Instead of a Mother’s Day gift, this year Montana legislators gave moms of young children an added burden. But not just moms; entire communities will suffer the results of their failure to provide any funding for preschool.
Lawmakers left the parents of more than 1,400 young children twisting in the wind, unsure if their preschool will have the necessary resources to continue providing high-quality care and education to Montana’s neediest students. With declining enrollment, some teachers at these schools are likely to lose their jobs. Dozens of preschools in the state’s most rural communities are at risk of closing entirely.
These programs, which cater to the unique developmental needs of 4- and 5-year-olds, participate in Montana’s STARS Preschool program or have received preschool development grants in the past few years. But both those supports are ending thanks to legislators who opted not to continue funding them.
Some of these legislators opposed public support for preschool on the mistaken assumption that young children who don’t have access to preschool can simply stay at home with mom. But that’s just not true.
The parents of low-income families often hold low-paying jobs, sometimes multiple jobs, with odd hours that already make child care a challenge. In desperation, parents who cannot afford high-quality child care are forced to make substandard arrangements — often with an unlicensed family member, neighbor or friend. Montana’s most at-risk children start kindergarten at a distinct disadvantage, lacking basic school readiness skills such as social awareness, emotional regulation and the ability to follow directions.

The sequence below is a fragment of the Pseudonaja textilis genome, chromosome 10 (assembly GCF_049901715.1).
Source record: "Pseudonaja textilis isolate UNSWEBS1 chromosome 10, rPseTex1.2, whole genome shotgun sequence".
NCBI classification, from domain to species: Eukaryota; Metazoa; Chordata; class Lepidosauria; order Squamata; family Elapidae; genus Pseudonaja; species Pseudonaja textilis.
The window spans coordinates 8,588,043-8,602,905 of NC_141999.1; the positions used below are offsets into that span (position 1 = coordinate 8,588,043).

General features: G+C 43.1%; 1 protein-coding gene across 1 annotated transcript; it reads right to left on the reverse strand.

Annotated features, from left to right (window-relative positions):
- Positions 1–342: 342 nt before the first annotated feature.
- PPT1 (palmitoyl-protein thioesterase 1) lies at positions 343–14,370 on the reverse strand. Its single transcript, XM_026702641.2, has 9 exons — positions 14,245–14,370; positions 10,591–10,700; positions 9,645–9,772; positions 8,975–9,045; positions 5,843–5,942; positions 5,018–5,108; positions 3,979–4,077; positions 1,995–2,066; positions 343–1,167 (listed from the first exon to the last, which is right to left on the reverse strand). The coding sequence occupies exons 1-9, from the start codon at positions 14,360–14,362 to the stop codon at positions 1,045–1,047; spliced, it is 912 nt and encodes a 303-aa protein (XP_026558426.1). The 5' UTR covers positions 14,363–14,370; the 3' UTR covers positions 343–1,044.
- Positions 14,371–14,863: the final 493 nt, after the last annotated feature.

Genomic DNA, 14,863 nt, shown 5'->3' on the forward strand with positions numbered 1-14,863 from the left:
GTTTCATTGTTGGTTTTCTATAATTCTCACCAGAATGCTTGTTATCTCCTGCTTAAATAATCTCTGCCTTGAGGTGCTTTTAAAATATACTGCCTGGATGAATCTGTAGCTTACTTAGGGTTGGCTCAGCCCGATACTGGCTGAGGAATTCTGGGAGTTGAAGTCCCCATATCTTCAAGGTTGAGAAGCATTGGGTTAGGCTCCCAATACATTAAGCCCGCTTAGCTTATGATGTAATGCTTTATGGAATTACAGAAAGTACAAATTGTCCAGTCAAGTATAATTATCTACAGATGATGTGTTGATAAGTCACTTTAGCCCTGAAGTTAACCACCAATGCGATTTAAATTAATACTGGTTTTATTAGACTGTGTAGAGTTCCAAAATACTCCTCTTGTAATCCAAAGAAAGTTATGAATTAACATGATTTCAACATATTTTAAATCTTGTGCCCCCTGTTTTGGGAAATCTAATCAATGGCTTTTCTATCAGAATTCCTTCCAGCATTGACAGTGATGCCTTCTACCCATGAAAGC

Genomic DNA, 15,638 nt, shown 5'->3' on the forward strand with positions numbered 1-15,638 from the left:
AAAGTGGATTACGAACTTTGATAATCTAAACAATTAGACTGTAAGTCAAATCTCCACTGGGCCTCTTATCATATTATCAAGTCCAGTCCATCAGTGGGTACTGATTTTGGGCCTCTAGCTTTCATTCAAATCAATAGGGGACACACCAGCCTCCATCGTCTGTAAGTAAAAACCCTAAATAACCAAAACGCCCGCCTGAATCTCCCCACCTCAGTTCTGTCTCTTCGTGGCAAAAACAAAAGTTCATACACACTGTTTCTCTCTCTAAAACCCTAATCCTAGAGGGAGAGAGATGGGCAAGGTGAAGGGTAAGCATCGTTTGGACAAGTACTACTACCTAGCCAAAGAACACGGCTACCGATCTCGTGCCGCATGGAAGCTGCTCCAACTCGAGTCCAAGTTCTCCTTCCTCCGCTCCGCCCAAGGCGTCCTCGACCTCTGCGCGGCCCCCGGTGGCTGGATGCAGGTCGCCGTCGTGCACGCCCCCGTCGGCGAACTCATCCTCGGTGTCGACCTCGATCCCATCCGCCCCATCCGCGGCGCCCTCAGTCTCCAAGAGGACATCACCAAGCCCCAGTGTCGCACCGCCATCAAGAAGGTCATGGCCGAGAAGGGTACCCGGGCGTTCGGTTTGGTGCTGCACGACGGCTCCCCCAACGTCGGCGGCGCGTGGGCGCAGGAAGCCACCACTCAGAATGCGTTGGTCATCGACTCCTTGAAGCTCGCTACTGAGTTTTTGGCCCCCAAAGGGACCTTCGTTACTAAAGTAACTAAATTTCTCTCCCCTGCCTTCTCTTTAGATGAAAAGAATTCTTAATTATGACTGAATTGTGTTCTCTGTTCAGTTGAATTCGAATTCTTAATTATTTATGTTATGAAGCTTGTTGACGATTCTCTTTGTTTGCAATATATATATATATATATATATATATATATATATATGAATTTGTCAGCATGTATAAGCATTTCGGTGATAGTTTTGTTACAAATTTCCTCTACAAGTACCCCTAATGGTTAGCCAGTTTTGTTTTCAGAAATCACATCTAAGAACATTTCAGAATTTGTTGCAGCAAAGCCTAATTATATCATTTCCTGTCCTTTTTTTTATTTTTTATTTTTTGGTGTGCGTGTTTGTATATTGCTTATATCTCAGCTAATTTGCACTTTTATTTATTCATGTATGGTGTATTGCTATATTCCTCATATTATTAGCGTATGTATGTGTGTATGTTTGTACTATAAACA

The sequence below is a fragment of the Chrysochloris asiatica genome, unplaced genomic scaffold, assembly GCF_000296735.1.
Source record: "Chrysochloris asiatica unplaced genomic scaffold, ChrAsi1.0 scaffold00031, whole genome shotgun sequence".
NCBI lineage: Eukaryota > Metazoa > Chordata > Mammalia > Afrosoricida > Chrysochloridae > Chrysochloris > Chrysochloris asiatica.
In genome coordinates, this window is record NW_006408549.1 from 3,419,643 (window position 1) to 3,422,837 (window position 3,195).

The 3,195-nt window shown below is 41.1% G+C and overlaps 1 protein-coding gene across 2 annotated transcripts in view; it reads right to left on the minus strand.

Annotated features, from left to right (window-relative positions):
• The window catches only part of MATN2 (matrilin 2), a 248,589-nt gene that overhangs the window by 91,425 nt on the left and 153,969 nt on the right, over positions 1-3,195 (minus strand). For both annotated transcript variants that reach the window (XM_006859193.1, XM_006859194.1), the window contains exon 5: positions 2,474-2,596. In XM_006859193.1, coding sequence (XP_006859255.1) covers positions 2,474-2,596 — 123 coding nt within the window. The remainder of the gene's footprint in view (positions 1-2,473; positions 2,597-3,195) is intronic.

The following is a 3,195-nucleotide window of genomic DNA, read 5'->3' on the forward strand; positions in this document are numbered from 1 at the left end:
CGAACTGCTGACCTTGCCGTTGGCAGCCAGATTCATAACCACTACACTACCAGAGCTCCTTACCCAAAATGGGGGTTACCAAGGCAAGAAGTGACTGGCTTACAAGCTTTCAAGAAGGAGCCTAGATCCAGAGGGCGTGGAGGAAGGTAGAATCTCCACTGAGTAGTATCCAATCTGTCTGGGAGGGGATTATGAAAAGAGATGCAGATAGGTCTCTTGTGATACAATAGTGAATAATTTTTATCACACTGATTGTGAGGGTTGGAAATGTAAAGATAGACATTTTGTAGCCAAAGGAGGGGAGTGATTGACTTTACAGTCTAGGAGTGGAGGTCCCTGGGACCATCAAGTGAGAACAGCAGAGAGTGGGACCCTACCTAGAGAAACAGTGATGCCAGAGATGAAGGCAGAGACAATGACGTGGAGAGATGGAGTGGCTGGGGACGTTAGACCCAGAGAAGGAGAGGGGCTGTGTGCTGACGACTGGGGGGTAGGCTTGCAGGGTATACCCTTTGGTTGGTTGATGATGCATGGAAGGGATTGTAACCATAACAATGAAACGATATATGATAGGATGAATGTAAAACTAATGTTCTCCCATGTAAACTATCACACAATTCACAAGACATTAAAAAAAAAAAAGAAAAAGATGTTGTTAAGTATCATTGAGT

Public schools must then pick up the slack and help their students get ready to learn — before they can actually begin to learn. This is a process that may take several years, depending on the needs of the child.
Gov. Steve Bullock has long championed a logical solution to this problem, a solution with mountains of evidence supporting its efficacy: public preschool programs. In 2015, Montana successfully secured a federal preschool development grant that created more than 1,000 preschool slots. It provided $10 million a year for four years.
The 2017 Montana Legislature kicked in an additional $6 million ¯ just $3 million a year for two years — in one-time funding for the STARS program, which received nearly 50 applications from public schools, private child care centers and in-home childcare providers, and awarded 17 grants to support 20 classrooms in its first year. That represents more than 300 new preschool slots.
The next year, the state Early Childhood Services Bureau released an evaluation report that showed a 21% overall increase in school readiness among children attending STARS Preschool participants. Assessment data show that the biggest growth occurred among children identified with “high needs.” These are children from low-income or homeless families. They might have teen parents, or their families might have mental or physical disabilities, or the students themselves might need special accommodations. Every dollar spent boosting the school readiness of these students saves $7 down the line in other public costs, according to the Montana Budget and Policy Center.